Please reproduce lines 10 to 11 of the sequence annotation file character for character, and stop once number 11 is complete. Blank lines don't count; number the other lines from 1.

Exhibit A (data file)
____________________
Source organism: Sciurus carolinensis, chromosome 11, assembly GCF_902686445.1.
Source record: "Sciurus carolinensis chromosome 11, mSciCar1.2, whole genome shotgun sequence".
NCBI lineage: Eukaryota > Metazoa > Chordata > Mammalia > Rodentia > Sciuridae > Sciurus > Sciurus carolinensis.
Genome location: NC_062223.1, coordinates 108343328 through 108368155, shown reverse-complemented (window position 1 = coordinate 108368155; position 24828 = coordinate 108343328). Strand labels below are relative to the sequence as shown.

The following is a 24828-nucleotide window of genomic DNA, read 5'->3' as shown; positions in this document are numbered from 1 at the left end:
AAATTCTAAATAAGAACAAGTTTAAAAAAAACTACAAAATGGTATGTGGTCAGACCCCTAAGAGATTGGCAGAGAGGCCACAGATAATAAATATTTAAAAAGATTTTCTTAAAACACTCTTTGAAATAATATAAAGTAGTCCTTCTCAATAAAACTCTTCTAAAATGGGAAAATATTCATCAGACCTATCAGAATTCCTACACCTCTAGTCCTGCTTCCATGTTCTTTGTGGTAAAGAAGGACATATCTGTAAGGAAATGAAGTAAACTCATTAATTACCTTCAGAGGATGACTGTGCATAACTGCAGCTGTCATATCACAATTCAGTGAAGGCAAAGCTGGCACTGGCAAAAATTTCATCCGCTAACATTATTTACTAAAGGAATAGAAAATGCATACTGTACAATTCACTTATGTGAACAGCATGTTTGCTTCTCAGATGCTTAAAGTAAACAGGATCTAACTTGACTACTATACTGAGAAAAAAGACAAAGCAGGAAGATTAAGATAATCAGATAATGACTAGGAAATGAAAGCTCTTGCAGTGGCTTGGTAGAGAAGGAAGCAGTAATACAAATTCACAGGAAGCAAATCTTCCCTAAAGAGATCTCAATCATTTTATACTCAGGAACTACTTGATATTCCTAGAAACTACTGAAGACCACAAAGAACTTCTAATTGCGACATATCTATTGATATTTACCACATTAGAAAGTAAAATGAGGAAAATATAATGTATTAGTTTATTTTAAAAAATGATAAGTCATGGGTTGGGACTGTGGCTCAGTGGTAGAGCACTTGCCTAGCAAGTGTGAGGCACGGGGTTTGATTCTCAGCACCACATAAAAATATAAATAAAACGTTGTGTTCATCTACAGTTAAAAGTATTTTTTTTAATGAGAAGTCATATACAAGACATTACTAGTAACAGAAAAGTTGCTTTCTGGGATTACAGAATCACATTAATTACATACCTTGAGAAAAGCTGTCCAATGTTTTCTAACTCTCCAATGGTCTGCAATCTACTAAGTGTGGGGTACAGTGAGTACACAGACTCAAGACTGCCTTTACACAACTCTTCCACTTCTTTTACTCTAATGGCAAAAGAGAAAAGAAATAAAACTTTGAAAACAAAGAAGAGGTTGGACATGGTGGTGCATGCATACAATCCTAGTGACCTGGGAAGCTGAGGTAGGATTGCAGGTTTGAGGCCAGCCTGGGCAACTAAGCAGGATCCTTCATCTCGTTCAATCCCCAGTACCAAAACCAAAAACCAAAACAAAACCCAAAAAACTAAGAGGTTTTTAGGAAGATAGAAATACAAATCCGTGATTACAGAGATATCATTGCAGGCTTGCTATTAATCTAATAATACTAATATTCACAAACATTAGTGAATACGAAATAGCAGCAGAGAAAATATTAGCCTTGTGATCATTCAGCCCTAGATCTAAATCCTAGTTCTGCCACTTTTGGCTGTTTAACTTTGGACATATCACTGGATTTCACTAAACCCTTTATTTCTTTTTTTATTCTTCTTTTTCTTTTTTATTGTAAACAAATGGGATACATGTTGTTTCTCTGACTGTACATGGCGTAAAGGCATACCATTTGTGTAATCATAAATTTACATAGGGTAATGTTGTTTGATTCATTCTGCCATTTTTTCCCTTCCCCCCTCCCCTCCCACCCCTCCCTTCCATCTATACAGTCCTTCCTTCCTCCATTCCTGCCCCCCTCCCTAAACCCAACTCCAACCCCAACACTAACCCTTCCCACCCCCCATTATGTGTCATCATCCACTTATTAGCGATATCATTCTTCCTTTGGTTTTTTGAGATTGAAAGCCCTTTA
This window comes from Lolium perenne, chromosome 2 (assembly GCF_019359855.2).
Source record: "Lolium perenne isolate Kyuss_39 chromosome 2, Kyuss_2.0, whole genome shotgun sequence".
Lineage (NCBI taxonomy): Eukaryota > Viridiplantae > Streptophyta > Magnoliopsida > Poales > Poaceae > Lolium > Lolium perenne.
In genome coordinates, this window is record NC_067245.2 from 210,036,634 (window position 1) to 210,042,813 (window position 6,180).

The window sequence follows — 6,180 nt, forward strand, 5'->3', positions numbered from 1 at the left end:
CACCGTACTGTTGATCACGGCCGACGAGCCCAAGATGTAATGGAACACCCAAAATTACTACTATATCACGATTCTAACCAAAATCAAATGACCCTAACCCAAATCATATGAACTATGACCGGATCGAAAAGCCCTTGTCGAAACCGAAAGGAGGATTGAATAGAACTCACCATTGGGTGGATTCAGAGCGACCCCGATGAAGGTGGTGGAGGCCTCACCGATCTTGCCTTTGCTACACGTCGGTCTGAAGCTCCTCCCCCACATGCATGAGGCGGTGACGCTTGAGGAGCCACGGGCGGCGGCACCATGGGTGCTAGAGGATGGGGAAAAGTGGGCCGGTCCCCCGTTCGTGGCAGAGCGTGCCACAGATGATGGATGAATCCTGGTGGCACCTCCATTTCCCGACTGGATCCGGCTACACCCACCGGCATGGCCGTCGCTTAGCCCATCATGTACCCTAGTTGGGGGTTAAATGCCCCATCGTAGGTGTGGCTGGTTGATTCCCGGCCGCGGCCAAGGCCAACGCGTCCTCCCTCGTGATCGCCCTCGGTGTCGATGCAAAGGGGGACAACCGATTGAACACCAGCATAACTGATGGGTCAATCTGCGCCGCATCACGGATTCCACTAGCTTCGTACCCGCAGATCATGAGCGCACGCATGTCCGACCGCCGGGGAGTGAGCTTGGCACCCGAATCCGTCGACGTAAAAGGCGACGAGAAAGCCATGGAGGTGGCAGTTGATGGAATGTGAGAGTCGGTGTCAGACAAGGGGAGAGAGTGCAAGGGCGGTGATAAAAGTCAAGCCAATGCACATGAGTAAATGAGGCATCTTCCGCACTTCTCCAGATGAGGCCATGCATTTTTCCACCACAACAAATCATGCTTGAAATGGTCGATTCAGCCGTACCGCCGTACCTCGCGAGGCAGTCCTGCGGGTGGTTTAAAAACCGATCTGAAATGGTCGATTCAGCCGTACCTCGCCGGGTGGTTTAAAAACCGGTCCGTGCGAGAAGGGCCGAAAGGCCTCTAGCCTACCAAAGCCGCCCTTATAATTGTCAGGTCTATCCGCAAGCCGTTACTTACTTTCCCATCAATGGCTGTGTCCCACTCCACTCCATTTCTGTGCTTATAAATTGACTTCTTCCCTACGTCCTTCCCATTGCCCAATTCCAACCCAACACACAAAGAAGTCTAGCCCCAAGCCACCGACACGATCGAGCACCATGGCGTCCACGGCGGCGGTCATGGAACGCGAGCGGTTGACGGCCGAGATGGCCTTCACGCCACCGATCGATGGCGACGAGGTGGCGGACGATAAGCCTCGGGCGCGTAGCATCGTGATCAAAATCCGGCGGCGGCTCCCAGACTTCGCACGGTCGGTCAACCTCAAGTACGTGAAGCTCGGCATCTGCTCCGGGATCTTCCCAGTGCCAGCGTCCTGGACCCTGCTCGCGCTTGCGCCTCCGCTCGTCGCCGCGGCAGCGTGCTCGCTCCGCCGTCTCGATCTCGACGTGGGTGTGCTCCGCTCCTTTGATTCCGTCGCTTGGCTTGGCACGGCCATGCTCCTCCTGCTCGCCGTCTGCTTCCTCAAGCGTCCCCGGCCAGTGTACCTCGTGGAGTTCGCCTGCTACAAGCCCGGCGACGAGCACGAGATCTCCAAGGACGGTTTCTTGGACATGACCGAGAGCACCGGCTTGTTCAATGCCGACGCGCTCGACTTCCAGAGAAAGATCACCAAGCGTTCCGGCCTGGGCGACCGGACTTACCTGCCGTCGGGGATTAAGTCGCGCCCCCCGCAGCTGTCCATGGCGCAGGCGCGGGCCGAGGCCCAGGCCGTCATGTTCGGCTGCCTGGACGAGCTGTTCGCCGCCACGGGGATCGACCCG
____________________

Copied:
In genome coordinates, this window is record NC_067245.2 from 210,036,634 (window position 1) to 210,042,813 (window position 6,180).

The window sequence follows — 6,180 nt, forward strand, 5'->3', positions numbered from 1 at the left end: